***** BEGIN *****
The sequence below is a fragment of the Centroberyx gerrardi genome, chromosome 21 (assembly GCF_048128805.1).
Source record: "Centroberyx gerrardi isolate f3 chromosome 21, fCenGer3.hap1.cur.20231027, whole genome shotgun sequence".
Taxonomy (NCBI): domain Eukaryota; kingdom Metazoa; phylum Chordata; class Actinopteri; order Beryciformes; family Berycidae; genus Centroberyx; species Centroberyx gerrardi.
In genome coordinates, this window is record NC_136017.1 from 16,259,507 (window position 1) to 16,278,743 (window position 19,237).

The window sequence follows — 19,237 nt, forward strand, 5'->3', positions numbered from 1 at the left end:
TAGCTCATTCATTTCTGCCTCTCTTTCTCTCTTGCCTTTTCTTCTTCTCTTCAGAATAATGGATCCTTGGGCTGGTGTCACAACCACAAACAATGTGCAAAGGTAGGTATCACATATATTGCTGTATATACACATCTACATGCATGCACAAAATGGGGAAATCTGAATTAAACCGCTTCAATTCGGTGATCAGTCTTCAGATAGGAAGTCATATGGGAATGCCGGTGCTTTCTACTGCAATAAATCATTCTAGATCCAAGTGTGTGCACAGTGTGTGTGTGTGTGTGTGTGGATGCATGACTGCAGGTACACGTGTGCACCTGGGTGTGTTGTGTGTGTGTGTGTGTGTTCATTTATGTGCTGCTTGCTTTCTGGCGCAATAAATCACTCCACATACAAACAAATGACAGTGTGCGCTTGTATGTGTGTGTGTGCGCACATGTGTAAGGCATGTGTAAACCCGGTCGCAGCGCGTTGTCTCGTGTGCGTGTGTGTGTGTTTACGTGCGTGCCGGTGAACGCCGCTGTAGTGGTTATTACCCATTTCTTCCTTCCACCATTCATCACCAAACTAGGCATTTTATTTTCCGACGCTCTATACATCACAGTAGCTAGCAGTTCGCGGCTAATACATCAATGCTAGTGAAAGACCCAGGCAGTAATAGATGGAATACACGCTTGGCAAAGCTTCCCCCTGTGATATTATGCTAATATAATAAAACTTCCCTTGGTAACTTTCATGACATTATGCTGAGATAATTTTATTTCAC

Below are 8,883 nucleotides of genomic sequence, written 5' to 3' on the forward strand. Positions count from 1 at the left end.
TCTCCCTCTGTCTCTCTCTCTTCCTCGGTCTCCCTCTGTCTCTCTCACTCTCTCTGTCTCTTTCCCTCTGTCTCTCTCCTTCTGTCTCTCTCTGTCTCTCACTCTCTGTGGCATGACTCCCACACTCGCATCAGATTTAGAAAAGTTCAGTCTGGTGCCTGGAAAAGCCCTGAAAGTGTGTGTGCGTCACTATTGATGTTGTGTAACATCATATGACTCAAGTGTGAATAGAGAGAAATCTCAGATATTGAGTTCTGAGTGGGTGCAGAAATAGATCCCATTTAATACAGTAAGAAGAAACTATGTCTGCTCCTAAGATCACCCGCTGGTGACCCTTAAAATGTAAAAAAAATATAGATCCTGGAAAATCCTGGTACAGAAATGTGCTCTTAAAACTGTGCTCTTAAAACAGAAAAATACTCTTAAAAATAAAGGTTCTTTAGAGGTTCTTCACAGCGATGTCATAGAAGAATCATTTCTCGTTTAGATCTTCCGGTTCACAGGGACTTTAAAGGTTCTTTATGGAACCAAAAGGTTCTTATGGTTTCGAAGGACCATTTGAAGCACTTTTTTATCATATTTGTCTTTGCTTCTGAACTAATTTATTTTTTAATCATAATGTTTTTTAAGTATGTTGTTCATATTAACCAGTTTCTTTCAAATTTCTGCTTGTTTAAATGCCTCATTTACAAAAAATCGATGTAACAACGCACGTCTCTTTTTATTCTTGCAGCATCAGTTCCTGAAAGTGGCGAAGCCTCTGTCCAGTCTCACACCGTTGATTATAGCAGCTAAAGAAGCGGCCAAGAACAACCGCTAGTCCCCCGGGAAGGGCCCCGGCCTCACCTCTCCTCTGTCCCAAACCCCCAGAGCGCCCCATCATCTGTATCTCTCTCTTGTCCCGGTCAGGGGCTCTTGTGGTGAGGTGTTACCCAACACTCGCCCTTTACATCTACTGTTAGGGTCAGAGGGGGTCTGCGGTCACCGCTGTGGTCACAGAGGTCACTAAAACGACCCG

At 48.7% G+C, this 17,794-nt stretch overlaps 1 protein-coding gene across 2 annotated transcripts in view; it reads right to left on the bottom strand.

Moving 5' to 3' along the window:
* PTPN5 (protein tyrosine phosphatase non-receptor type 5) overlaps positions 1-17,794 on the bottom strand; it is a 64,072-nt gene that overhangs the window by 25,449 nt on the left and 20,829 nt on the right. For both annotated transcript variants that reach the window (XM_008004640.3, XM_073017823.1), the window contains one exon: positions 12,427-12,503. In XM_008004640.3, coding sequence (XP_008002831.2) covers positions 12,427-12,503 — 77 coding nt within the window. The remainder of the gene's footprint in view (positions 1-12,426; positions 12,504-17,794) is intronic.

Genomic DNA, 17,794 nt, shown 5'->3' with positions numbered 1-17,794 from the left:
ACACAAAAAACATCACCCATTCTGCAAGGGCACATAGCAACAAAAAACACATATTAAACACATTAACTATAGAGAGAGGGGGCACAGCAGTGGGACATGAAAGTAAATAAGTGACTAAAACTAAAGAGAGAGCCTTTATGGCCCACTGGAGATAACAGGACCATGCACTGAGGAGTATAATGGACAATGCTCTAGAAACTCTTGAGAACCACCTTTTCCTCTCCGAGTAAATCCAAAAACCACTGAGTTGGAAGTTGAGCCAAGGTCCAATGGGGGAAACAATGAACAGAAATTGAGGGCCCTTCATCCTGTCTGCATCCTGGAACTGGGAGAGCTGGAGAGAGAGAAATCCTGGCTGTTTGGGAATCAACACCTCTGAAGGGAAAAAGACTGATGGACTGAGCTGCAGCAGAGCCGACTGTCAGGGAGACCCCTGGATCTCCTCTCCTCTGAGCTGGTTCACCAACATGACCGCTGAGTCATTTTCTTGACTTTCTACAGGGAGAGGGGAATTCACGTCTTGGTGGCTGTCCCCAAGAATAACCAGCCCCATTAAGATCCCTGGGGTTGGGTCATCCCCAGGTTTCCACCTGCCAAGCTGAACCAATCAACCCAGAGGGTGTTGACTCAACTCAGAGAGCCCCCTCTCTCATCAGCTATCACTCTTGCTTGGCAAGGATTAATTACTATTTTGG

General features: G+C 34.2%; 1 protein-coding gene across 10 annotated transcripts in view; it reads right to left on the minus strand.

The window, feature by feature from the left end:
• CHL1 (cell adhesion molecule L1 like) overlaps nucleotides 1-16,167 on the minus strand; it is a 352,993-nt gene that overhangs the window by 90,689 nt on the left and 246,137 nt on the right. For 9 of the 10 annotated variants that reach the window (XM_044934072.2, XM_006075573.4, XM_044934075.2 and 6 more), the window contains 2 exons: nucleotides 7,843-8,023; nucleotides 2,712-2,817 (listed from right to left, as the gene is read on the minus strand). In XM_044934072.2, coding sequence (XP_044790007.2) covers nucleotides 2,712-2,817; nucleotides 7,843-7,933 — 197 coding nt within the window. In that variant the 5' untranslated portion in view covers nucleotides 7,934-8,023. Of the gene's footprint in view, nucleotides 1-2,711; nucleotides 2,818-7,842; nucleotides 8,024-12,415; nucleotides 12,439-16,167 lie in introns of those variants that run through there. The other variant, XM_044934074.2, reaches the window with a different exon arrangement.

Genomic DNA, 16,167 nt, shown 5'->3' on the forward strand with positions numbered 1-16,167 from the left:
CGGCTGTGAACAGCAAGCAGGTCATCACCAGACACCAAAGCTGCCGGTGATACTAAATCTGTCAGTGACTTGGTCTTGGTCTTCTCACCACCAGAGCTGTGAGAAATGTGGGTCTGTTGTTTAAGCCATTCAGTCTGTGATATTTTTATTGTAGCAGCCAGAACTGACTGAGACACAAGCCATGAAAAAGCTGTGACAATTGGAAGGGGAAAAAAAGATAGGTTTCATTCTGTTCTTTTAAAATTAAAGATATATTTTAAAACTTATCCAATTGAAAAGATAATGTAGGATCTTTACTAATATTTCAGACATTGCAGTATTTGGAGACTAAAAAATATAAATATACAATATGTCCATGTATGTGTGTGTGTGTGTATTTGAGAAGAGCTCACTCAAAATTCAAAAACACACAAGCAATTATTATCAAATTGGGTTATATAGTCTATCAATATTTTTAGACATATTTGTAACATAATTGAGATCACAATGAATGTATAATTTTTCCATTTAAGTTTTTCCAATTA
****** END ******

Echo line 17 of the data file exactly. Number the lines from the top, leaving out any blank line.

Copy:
Genomic DNA, 16,167 nt, shown 5'->3' on the forward strand with positions numbered 1-16,167 from the left: